vol 8, issue 8

PhotoEssay: the built environments of SF movies

12 August 2013
By James Hayes
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Blade Runner (1982)

The Tyrell Corporation Pyramid dominates the 2019 Los Angeles skyline in ‘Blade Runner’

Ultraviolet (2006)

Set in 2078, and shot mainly on location in and around real buildings in Shanghai

Things To Come (1936)

This version of HG Wells’ novel show what the filmmakers thought the urban landscape would look like

Planet Of The Apes (1968)

The brutish apes live in Ape Town, a development of hillside mud dwellings

Gattaca (1997)

Set in the ‘near future’ this movie features scenes filmed in the futuristic structure known as the CLA

Minority Report (2002)

Set in 2054 in Washington DC, which was depicted as a city dominated by maglev-propelled freeways

Æon Flux (2005

Shot in and around Berlin, using several of the city’s more unusual architectural heritage sites

Sleeper (1973)

Built 50 years ago on the Genesee Mountain, Colorado, and designed by architect Charles Deaton

Metropolis (1927)

The urban scenes reflected concerns about the oppressive nature of high-rise concrete architecture

The Jetsons (1962)

A futuristic US animated sitcom, the Jetsons were a family residing in Orbit City in 2062

Makers of science-fiction TV and movie entertainment have used both imaginary and real-life built environments to inspire their visions of what our future architecture will look like.

1 Blade Runner (1982) 

The Tyrell Corporation Pyramid dominates the 2019 Los Angeles skyline in 'Blade Runner', and is a striking and credible preview of what the 'mega structures' of the 21st Century might look like. The Tyrell Pyramid – 700 stories high – looks contemporaneous when pictured next to some of the world's current largest buildings, such as Central Park in Jakarta, the Berjaya Times Square in Kuala Lumpur, and The Palazzo Hotel, Las Vegas. Construction on Los Angeles' real-life tallest building, the US Bank Tower – 310.3m high – began five years after 'Blade Runner' was first released.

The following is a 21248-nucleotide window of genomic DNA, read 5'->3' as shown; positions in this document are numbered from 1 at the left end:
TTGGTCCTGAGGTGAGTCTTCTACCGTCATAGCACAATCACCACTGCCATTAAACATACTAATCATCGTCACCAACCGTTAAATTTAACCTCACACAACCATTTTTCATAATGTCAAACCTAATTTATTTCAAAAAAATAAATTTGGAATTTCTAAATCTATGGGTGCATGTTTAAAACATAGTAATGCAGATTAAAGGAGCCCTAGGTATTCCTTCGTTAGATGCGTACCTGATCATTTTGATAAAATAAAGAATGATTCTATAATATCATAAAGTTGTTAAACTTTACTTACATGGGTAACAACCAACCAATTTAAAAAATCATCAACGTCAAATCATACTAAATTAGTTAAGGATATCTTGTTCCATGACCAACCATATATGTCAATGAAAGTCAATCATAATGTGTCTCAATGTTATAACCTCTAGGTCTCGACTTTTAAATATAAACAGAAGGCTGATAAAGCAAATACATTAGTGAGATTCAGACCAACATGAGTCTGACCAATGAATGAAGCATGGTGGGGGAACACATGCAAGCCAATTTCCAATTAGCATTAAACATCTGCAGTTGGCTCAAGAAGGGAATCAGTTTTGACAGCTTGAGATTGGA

2 Ultraviolet (2006) 

Set in 2078, and shot mainly on location in and around real buildings in Shanghai because of its futuristic architectural backdrop – such as the 468m-high Oriental Pearl Radio & TV Tower. The film's makers used Shanghai because its architecture is so advanced that it could 'pass for the future'.

3 Things To Come (1936) 

The set designs in this version of HG Wells' novel show what the filmmakers thought the urban landscape would look like in the epochs leading up to 2036 – yet the modernist architectural curves and public space automation are redolent of changes occurring in the period leading up to the Second World War. According to author Dietrich Neumann the architect Le Corbusier was invited to submit designs, but declined. Vincent Korda subsequently designed the settings, adopting some of Le Corbusier's ideas from his book 'Towards a New Architecture'. Bauhaus professor and photographer Laszlo Moholy-Nagy also participated in the design.

4 Planet Of The Apes (1968) 

Earth, 3978 AD: the brutish apes live in Ape Town, a development of hillside mud dwellings designed by art director William J Creber that were partly inspired by the work of Spanish architect Antonio Gaudi, as well as the troglodyte ruins of Göreme Valley in Turkey. Ape Town was modelled using polyurethane foam – then a revolutionary new substance for film set builds.